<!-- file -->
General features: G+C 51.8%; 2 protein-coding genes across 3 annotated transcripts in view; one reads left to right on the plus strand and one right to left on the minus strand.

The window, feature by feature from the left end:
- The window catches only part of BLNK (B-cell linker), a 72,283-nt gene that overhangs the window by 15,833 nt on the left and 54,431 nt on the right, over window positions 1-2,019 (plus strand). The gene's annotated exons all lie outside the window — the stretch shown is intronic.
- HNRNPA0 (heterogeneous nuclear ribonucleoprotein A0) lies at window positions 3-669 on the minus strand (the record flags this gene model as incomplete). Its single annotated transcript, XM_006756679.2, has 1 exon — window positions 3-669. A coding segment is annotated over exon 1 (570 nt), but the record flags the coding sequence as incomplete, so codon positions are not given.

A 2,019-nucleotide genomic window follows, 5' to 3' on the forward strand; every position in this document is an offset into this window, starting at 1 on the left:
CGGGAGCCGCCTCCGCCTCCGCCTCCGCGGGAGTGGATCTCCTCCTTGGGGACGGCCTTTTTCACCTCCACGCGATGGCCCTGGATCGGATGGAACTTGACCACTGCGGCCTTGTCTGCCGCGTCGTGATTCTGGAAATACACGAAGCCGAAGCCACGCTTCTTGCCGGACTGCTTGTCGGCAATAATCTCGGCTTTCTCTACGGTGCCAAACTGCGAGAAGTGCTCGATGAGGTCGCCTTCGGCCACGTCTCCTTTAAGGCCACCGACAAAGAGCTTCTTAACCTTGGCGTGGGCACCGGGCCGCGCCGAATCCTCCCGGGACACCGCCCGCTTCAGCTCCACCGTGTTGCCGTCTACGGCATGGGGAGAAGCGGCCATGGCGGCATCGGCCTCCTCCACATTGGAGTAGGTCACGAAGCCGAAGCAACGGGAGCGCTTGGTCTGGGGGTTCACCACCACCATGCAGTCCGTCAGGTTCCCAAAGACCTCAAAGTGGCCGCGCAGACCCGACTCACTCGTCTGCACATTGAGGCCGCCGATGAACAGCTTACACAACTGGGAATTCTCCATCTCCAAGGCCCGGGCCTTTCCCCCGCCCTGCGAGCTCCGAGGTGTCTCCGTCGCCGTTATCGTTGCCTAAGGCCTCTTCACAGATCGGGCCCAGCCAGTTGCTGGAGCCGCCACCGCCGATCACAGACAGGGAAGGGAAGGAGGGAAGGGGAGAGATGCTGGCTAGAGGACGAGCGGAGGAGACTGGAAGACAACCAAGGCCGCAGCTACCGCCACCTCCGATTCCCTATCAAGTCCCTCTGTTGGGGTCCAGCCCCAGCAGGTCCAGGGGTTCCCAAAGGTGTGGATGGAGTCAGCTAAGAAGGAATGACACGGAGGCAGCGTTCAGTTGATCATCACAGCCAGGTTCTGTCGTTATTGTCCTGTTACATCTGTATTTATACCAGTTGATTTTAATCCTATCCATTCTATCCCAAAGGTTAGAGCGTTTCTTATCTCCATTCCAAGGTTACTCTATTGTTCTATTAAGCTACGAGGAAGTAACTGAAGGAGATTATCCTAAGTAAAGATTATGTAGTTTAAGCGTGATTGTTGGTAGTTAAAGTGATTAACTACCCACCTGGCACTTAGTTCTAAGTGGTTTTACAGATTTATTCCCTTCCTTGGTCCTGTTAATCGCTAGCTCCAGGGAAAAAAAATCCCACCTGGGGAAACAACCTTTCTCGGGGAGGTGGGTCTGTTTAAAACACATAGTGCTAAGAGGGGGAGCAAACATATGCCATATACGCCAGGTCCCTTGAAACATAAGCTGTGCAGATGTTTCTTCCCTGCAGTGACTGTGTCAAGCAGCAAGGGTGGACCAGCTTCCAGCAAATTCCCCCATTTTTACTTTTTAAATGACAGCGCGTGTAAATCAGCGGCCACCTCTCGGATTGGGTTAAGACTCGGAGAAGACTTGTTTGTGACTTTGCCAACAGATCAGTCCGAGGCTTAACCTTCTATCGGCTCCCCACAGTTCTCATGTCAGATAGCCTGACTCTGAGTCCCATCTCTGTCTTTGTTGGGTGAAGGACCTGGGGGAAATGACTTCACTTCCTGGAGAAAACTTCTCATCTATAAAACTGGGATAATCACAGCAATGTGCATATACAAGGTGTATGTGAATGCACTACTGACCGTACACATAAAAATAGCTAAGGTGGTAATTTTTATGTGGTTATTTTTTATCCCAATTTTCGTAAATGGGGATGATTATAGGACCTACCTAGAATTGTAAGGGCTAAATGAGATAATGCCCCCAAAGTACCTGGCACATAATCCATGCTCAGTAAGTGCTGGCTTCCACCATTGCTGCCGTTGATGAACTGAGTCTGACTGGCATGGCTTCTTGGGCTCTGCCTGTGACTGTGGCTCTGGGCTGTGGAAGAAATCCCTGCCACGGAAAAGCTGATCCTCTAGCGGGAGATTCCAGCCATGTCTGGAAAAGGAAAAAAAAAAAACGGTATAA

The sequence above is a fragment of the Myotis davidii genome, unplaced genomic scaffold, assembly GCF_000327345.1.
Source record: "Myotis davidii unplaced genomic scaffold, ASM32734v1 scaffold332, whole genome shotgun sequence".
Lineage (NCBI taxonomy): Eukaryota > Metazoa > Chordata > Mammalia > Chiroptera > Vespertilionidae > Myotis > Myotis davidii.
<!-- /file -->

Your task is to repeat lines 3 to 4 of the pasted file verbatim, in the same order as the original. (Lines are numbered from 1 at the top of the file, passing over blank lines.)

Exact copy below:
- The window catches only part of BLNK (B-cell linker), a 72,283-nt gene that overhangs the window by 15,833 nt on the left and 54,431 nt on the right, over window positions 1-2,019 (plus strand). The gene's annotated exons all lie outside the window — the stretch shown is intronic.
- HNRNPA0 (heterogeneous nuclear ribonucleoprotein A0) lies at window positions 3-669 on the minus strand (the record flags this gene model as incomplete). Its single annotated transcript, XM_006756679.2, has 1 exon — window positions 3-669. A coding segment is annotated over exon 1 (570 nt), but the record flags the coding sequence as incomplete, so codon positions are not given.